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A peak flow meter is a tool for testing your child’s lungs. It can help warn you of a flare-up, even before there are symptoms. Your child’s health care provider will tell you whether to use the peak flow meter, and if so, how often. He or she should also check that your child is using the peak flow meter correctly.
A peak flow meter measures how much air your child can quickly push out of the lungs. This helps show how open the child’s airways are at that moment. Your child’s peak flow meter may look different from the one shown here, but will work in a similar way.
Move the marker to zero or the lowest number on the scale. Have your child stand if possible. Ask your child to take as deep a breath as she can.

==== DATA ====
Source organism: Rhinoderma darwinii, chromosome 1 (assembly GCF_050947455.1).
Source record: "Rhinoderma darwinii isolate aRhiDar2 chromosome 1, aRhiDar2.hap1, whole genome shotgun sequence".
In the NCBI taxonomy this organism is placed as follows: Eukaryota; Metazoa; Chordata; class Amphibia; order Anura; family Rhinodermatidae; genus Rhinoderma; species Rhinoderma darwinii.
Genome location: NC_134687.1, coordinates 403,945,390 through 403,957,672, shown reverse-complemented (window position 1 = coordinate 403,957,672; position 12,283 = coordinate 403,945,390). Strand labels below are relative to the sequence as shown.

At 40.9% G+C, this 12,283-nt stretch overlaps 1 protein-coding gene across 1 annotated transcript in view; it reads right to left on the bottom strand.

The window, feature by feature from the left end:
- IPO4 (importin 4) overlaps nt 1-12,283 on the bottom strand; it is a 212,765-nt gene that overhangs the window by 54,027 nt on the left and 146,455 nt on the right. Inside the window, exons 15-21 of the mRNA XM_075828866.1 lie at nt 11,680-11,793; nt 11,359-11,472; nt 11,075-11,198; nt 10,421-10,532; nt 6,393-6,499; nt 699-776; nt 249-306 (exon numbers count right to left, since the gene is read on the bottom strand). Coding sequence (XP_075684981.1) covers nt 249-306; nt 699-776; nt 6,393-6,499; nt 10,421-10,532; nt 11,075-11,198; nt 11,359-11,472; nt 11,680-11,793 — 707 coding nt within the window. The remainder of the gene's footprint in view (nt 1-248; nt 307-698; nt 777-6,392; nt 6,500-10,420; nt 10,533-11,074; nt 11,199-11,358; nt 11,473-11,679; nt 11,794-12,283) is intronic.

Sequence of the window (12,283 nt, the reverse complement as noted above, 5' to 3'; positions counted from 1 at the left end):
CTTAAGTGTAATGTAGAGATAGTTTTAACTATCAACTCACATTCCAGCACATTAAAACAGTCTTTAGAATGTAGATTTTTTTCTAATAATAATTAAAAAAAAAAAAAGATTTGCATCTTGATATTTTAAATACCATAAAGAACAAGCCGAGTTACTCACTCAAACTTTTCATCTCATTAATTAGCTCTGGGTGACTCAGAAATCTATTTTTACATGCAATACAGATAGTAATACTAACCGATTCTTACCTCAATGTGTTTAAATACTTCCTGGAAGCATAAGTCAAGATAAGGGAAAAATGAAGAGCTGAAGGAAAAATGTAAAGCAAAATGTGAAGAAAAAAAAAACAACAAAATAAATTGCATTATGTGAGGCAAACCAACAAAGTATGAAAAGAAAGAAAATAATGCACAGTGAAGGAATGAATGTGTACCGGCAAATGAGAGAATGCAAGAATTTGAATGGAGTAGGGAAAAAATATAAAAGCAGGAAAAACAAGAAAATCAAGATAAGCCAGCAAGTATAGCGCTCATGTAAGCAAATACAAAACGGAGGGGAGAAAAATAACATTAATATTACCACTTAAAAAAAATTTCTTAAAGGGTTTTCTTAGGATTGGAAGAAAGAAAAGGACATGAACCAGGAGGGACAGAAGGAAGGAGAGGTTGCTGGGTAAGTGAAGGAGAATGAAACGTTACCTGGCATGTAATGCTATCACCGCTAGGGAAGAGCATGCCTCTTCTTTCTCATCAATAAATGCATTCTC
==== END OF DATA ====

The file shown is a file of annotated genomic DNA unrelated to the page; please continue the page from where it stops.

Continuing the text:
Put the mouthpiece of the meter in your child’s mouth. Ask your child to blow into the mouthpiece once, as hard and fast as possible.
Check where the marker has moved on the numbered scale. Write down this number. Move the marker back to zero and repeat the test two more times. The highest of the three is your child’s peak flow number.
Your child’s personal best is his or her highest peak flow number during a week or two with no symptoms. Other peak flow results are compared to the personal best. This helps show how your child is doing over time.
A peak flow number lower than 80 percent of the personal best may signal a flare-up. Keep in mind that peak flow can vary from day to day. Other factors may also affect peak flow:
Age. Lungs grow as a child grows. So the personal best peak flow number should increase as the child gets older.
Control. The personal best may increase once asthma is in control.
Poor effort. Make sure your child gives a good effort.
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